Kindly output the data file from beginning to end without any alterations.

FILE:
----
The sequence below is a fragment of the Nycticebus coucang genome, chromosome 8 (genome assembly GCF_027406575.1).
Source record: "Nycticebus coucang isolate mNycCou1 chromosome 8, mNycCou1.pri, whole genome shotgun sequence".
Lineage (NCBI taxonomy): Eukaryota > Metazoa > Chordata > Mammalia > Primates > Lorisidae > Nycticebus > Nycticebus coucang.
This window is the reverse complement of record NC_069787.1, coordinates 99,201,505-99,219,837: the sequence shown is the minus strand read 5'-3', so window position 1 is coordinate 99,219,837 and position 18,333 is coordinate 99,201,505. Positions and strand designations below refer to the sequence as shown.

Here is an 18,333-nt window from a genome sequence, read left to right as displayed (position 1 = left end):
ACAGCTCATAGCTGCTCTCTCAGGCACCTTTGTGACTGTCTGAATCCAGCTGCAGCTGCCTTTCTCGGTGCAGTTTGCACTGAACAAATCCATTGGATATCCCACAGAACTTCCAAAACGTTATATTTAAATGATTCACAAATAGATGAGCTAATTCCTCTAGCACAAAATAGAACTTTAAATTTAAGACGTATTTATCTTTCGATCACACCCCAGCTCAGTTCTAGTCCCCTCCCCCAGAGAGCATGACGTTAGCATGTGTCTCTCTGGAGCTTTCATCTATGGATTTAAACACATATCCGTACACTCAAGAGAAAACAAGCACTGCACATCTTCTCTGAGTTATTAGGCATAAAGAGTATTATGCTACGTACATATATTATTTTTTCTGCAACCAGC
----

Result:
The sequence below is a fragment of the Nycticebus coucang genome, chromosome 8 (genome assembly GCF_027406575.1).
Source record: "Nycticebus coucang isolate mNycCou1 chromosome 8, mNycCou1.pri, whole genome shotgun sequence".
Lineage (NCBI taxonomy): Eukaryota > Metazoa > Chordata > Mammalia > Primates > Lorisidae > Nycticebus > Nycticebus coucang.
This window is the reverse complement of record NC_069787.1, coordinates 99,201,505-99,219,837: the sequence shown is the minus strand read 5'-3', so window position 1 is coordinate 99,219,837 and position 18,333 is coordinate 99,201,505. Positions and strand designations below refer to the sequence as shown.

Here is an 18,333-nt window from a genome sequence, read left to right as displayed (position 1 = left end):
ACAGCTCATAGCTGCTCTCTCAGGCACCTTTGTGACTGTCTGAATCCAGCTGCAGCTGCCTTTCTCGGTGCAGTTTGCACTGAACAAATCCATTGGATATCCCACAGAACTTCCAAAACGTTATATTTAAATGATTCACAAATAGATGAGCTAATTCCTCTAGCACAAAATAGAACTTTAAATTTAAGACGTATTTATCTTTCGATCACACCCCAGCTCAGTTCTAGTCCCCTCCCCCAGAGAGCATGACGTTAGCATGTGTCTCTCTGGAGCTTTCATCTATGGATTTAAACACATATCCGTACACTCAAGAGAAAACAAGCACTGCACATCTTCTCTGAGTTATTAGGCATAAAGAGTATTATGCTACGTACATATATTATTTTTTCTGCAACCAGC